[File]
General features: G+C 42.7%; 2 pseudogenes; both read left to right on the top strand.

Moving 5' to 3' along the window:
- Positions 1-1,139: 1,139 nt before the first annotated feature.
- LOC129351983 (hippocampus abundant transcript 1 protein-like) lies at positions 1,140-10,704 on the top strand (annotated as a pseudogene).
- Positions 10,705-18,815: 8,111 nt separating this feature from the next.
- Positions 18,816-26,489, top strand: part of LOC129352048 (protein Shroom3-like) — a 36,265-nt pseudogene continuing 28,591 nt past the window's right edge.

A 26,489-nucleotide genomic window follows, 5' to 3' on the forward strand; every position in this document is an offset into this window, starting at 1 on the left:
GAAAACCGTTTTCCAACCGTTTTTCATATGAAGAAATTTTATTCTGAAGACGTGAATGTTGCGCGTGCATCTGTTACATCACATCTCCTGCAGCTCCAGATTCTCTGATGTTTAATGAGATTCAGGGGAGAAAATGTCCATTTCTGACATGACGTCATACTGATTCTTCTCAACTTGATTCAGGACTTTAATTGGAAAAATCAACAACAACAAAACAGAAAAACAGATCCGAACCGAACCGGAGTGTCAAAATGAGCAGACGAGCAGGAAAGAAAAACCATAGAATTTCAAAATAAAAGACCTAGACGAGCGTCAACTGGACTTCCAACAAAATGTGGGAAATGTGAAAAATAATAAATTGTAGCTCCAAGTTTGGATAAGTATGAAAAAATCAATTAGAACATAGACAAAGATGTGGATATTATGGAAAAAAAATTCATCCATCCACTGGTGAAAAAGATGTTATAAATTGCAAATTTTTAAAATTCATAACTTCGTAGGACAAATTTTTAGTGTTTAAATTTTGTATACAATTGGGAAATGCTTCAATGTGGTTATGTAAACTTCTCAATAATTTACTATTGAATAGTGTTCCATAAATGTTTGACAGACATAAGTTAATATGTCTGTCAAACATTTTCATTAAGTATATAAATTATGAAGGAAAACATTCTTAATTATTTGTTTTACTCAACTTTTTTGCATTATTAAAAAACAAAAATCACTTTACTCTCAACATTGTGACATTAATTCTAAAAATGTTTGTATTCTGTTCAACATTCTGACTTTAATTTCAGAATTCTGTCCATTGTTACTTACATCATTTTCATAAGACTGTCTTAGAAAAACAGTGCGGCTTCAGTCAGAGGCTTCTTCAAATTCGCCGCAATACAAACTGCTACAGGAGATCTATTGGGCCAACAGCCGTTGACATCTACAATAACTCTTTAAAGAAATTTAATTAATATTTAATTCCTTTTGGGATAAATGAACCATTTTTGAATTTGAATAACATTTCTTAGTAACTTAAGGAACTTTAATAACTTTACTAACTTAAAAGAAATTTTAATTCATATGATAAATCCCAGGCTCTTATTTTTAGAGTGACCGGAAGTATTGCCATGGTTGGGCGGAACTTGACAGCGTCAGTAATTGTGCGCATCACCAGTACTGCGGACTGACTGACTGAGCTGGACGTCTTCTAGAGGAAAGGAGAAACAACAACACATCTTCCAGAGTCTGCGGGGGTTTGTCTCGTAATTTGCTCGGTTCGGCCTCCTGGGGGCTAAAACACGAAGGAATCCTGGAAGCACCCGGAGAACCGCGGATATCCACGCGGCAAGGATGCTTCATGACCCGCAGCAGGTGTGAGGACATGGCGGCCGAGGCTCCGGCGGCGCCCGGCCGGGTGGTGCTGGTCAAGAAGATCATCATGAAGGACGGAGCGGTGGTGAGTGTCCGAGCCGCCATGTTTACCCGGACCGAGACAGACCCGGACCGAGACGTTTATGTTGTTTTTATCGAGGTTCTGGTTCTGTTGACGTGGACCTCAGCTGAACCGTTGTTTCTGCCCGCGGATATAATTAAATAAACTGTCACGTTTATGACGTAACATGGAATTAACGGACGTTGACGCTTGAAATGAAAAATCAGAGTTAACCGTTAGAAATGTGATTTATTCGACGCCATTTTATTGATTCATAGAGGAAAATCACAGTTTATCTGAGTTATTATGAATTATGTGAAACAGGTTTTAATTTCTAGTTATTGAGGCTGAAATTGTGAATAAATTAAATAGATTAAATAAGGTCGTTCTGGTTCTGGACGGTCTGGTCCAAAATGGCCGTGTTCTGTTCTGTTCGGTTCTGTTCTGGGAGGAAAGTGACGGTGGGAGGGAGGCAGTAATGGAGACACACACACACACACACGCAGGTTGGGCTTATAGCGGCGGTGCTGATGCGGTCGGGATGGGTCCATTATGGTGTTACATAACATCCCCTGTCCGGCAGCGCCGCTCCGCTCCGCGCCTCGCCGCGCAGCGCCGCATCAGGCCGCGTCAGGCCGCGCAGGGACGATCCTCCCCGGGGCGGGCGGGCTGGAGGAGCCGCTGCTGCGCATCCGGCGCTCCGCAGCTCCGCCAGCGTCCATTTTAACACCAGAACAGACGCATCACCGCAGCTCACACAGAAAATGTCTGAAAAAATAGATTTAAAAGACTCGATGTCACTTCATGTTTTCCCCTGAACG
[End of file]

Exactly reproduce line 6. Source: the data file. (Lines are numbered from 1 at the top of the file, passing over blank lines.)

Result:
- Positions 18,816-26,489, top strand: part of LOC129352048 (protein Shroom3-like) — a 36,265-nt pseudogene continuing 28,591 nt past the window's right edge.